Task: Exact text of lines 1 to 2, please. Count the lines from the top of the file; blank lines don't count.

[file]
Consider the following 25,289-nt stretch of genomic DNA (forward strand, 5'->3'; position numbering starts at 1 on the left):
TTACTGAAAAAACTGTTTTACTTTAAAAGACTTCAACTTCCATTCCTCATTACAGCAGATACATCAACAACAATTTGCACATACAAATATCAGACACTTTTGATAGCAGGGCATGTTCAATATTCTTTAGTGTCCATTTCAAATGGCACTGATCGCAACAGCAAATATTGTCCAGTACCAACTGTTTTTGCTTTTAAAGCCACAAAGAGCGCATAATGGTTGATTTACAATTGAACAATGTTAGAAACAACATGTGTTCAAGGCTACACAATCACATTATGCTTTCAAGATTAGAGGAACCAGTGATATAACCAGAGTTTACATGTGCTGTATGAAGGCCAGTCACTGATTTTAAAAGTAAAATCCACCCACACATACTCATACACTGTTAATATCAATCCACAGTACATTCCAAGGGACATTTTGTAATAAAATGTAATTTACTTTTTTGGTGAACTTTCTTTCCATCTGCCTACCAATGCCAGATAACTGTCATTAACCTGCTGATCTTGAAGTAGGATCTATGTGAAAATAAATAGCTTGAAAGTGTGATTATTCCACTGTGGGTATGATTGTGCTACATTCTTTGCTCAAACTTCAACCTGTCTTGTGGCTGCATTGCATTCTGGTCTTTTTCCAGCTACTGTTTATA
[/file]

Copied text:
Consider the following 25,289-nt stretch of genomic DNA (forward strand, 5'->3'; position numbering starts at 1 on the left):
TTACTGAAAAAACTGTTTTACTTTAAAAGACTTCAACTTCCATTCCTCATTACAGCAGATACATCAACAACAATTTGCACATACAAATATCAGACACTTTTGATAGCAGGGCATGTTCAATATTCTTTAGTGTCCATTTCAAATGGCACTGATCGCAACAGCAAATATTGTCCAGTACCAACTGTTTTTGCTTTTAAAGCCACAAAGAGCGCATAATGGTTGATTTACAATTGAACAATGTTAGAAACAACATGTGTTCAAGGCTACACAATCACATTATGCTTTCAAGATTAGAGGAACCAGTGATATAACCAGAGTTTACATGTGCTGTATGAAGGCCAGTCACTGATTTTAAAAGTAAAATCCACCCACACATACTCATACACTGTTAATATCAATCCACAGTACATTCCAAGGGACATTTTGTAATAAAATGTAATTTACTTTTTTGGTGAACTTTCTTTCCATCTGCCTACCAATGCCAGATAACTGTCATTAACCTGCTGATCTTGAAGTAGGATCTATGTGAAAATAAATAGCTTGAAAGTGTGATTATTCCACTGTGGGTATGATTGTGCTACATTCTTTGCTCAAACTTCAACCTGTCTTGTGGCTGCATTGCATTCTGGTCTTTTTCCAGCTACTGTTTATA